Blockchain Technology may be new to most of us, but is revolutionizing the way the banking industry works. In fact ANY industry that relies on transactional integrity could find benefit in Blockchain’s ledger based technology. Many of us are familiar with, or at least have heard of bitcoin, which is the grandfather of blockchain currencies.
Ethereum is another blockchain up-and-coming currency taking international interest. Recently, the Enterprise Ethereum Alliance included the National Bank of Canada as one of 86 new members that will work together to develop business applications on the Ethereum blockchain.
There are more than a thousand Canadian companies currently innovating in the clean or renewable energy market, employing more than 50,000 people across the country. From the staples of solar and wind, to deep water stores of compressed air, geothermal heating and electricity, and the manufacture of lithium ion batteries, we are making our mark on the global stage.
Much of this is thanks to “Sustainable Technology Development Canada” (https://www.sdtc.ca/ ), which is the largest single clean-tech fund in the world. It has seeded more than 200 clean-tech projects through grant funding of more than $600-million. Renewable energy is a cultural shift that is well under way within Canadian homes and businesses, and we are going to continue to be at the forefront for decades to come.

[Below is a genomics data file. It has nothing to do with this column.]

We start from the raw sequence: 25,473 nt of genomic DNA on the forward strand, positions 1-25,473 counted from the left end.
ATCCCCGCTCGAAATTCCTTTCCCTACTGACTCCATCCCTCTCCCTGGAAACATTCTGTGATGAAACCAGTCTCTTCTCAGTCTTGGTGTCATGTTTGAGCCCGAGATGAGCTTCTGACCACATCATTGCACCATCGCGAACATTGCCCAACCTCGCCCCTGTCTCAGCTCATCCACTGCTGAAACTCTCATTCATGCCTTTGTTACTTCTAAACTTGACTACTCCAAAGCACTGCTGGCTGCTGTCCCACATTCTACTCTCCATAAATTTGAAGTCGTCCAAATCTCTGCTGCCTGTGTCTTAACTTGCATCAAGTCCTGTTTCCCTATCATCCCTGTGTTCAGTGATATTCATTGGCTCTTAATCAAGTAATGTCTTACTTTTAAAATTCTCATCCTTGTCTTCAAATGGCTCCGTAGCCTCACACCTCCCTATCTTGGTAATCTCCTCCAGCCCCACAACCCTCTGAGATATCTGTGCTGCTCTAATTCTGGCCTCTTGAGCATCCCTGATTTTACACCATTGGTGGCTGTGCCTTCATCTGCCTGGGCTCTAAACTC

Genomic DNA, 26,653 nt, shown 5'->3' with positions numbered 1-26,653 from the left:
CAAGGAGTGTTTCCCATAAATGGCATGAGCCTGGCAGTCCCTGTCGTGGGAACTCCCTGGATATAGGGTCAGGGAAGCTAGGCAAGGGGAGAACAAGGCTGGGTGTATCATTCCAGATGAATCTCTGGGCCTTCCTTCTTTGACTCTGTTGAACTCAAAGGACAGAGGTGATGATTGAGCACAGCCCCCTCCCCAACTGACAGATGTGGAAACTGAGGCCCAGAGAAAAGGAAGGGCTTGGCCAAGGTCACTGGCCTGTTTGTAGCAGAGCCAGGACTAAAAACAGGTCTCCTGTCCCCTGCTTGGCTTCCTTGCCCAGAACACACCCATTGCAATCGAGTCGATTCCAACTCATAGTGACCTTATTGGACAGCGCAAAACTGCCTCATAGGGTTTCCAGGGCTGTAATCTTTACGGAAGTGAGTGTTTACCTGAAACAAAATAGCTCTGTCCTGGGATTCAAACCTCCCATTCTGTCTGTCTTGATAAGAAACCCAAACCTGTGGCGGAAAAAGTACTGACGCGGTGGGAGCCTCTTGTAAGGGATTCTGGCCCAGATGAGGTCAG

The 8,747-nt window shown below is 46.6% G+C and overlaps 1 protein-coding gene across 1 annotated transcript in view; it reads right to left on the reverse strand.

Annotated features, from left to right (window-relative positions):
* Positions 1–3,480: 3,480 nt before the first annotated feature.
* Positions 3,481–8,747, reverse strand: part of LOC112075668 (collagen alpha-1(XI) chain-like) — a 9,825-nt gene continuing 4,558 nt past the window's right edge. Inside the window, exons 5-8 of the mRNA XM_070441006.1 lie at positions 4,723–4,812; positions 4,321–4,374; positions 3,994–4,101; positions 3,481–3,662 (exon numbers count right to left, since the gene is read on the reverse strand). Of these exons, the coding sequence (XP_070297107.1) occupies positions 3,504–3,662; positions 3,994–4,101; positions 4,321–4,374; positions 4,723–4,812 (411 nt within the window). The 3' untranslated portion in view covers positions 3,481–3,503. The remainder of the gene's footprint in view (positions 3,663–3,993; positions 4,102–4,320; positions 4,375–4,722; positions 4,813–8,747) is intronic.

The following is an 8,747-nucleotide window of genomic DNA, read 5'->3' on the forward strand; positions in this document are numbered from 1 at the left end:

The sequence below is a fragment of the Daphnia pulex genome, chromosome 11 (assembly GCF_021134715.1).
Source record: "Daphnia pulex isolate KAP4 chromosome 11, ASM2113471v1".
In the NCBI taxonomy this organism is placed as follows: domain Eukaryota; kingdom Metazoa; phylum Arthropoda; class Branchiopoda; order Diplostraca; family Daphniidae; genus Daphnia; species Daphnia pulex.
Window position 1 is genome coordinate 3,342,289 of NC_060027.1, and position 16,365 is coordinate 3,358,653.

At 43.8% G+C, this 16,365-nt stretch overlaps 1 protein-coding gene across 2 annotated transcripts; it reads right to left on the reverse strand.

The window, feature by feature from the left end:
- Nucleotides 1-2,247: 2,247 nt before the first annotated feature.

Over the past two decades, Canada has taken a strong lead in modernizing and automating agriculture. With the prevalence and low cost of industrial sensors for things like moisture level, sunlight, pH level, soil nutrients, etc., Canadian researchers have been able to greatly increase crop yields across the industry. This technology has been transferred down to the hands of local farmers who are able to automate aspects of their farm such that they not only increase yield, but can direct and reduce water consumption and cost. Crops are able to be grown in areas previously unmanageable through monitoring and automation.
Canada is also setting examples of how to use industrial sensors to monitor and manage livestock health and food consumption. This is an area in which we will continue to be world leaders.